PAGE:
If your grandmother is anything like mine, she has an incredible repertoire of recipes from the old country which involve a set of ingredients and no measurements whatsoever. Everything is by feel, by sight, by years of experience rather than lists of precise numbers. It’s amazing, but hard to learn from.
I like numbers. They are clean in my head, and lead to reproducible results. I also like chicken paprikash and palacsinta and all sorts of delicious things that my grandmother cooks so well, and want to be able to make them myself.
This came up in conversation yesterday, when a fellow I was chatting with mentioned that he has the same problem getting accurate recipes from his mother. I told him my trick for getting accurate recipes from my grandmother, and it occurs to me this morning that I’ve never written it out before and probably ought to share.
It’s simple, really. I collect multiple data points for each recipe by asking my grandmother (and my mother, when she can remember) for the same recipe multiple times on different days and times of day. I push them each time to just give me their best guess at what the measurements are, based on their memory of what they do by feel and sight, and write down what they tell me. This can involve some hand-holding, and tends to go rather like this:
My grandmother: “You put in some paprika.”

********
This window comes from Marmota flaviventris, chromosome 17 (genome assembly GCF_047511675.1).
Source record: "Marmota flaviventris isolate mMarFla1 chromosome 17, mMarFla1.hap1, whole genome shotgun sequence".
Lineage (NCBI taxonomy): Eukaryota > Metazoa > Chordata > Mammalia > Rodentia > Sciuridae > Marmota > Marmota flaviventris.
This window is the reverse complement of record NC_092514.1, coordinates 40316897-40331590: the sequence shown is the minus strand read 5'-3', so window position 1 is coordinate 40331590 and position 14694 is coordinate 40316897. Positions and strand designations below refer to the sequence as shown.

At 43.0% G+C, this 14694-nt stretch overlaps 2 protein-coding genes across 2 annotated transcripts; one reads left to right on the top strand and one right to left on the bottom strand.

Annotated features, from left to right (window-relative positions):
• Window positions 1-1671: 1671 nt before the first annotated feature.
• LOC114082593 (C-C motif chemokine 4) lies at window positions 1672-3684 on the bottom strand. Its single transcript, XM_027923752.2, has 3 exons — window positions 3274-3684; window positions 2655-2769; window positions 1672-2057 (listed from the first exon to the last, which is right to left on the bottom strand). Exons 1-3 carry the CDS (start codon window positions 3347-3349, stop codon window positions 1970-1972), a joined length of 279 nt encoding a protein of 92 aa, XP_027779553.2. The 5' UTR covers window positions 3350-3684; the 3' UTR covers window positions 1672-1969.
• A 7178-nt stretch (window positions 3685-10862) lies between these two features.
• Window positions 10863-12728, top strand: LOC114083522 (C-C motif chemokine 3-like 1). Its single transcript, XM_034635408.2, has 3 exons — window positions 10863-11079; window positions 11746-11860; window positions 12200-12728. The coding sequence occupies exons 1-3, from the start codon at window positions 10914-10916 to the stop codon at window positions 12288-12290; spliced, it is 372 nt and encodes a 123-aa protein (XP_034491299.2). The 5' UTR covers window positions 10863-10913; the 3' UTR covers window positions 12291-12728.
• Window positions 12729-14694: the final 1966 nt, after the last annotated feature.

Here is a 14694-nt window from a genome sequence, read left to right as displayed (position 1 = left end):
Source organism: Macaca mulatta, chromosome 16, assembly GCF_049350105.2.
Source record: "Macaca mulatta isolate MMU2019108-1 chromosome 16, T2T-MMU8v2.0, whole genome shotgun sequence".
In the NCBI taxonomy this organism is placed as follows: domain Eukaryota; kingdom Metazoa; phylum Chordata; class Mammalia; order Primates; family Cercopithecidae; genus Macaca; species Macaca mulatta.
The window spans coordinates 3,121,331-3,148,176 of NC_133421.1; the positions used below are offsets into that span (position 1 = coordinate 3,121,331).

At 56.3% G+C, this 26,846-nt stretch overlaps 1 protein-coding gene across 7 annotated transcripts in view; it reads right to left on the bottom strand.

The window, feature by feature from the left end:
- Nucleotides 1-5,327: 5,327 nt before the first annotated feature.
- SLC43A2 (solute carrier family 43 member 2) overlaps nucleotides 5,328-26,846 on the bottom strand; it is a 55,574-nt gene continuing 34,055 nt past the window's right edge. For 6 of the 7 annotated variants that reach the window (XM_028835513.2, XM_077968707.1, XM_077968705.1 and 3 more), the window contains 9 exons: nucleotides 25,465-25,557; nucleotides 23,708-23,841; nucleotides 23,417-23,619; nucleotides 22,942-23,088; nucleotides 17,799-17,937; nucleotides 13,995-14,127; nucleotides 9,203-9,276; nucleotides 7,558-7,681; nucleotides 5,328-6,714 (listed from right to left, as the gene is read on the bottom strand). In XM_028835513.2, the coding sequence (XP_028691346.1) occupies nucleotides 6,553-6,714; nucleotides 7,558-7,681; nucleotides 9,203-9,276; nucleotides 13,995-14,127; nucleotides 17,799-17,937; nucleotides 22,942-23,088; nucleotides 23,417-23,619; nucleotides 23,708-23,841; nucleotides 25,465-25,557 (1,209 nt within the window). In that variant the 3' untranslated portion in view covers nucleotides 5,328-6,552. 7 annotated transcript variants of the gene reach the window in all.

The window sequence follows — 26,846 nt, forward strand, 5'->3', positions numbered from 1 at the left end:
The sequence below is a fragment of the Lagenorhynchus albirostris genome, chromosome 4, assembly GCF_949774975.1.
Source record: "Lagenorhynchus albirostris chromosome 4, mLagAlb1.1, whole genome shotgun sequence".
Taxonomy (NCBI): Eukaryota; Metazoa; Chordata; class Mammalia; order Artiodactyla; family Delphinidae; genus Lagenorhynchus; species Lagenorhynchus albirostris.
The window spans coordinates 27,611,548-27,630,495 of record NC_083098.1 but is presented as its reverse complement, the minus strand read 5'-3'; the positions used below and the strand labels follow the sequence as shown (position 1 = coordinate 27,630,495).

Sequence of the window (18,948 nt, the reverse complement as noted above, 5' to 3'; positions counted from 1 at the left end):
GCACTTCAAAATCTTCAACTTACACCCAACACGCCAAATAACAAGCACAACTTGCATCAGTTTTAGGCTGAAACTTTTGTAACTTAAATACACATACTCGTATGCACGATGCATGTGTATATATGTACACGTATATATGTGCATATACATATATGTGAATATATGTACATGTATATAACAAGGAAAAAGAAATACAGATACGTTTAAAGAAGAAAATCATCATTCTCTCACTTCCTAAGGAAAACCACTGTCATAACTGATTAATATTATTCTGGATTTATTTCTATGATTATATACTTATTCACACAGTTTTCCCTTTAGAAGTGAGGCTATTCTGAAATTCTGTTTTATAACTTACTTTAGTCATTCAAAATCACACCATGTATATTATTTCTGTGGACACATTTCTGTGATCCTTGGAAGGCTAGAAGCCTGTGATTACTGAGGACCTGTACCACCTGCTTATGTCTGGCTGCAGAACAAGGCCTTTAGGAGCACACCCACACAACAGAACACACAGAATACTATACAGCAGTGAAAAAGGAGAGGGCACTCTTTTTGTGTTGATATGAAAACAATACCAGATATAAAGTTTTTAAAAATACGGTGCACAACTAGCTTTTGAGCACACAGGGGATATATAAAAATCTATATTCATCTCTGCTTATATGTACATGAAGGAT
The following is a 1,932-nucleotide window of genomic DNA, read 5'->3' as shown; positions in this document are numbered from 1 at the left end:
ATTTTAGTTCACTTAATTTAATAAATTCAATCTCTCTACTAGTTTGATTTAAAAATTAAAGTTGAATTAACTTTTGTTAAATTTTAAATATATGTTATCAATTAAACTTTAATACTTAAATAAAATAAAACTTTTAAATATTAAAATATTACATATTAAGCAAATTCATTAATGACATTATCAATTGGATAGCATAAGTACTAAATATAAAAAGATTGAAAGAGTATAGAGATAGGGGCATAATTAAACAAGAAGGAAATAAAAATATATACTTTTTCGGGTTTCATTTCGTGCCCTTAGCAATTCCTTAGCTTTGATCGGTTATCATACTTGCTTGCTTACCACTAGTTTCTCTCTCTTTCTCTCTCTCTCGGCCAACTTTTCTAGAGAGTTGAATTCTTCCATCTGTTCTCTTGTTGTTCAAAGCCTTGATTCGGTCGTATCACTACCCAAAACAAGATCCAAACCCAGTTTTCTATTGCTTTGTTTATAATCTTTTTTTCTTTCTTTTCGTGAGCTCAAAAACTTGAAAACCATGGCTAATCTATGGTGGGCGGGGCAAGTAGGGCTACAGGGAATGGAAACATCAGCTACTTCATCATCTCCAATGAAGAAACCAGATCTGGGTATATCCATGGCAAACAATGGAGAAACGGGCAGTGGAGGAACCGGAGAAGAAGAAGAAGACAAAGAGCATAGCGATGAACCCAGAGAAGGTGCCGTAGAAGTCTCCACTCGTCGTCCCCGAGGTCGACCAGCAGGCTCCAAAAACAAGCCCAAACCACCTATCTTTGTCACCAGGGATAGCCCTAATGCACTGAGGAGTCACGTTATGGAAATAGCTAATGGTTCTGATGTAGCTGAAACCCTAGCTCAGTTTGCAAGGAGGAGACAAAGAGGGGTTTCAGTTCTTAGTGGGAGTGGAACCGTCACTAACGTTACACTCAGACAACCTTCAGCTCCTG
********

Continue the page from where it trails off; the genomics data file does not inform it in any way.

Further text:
Me: “How much paprika?”
Her: “Until it looks right.”
Me: “Is it more than a cup of paprika?”
Her: “Oh, no no no.”
Me: “Is it more than half a cup of paprika?”
Her: (longer pause, then) “Noooo.”
Me: “Is it just a teaspoon? That can’t be right. The taste is too strong.”
Her: “About three tablespoons, maybe. More if you need it.”
And so on.
After a few iterations of this (three per family member seems to both work and not try their patience too much), I average out my data as follows: For each ingredient where there is a mode (a measurement that appears more often than any other measurement), I take the mode, and for each other ingredient, I take the mean.
That’s it, really. Dead simple, if you have the sort of family where you’re encouraged to be a loving but pushy nudge as needed. But it works! I can cook amazing, authentic Hungarian food in the style of the old ladies of Tarpa and Kisar this way! So, go forth and gather awesome recipes. Then come back and teach me them! I can always use more awesome recipes.
Oh, and if that made you hungry, here’s my approximation of my Hungarian grandmother’s recipe for stuffed cabbage.
19 May 2010
Don’t Cry Over Spilled Milk and Squid
I discovered that my local fishmonger is willing to sell me squid as tentacles only. Brilliant! So of course we had to finally try to make fried calamari. Turns out that it helps to soak the squid in milk for an hour first. But then I bumped into the bowl and it shattered on the floor, spilling shards of pottery, milk, and squid tentacles everywhere!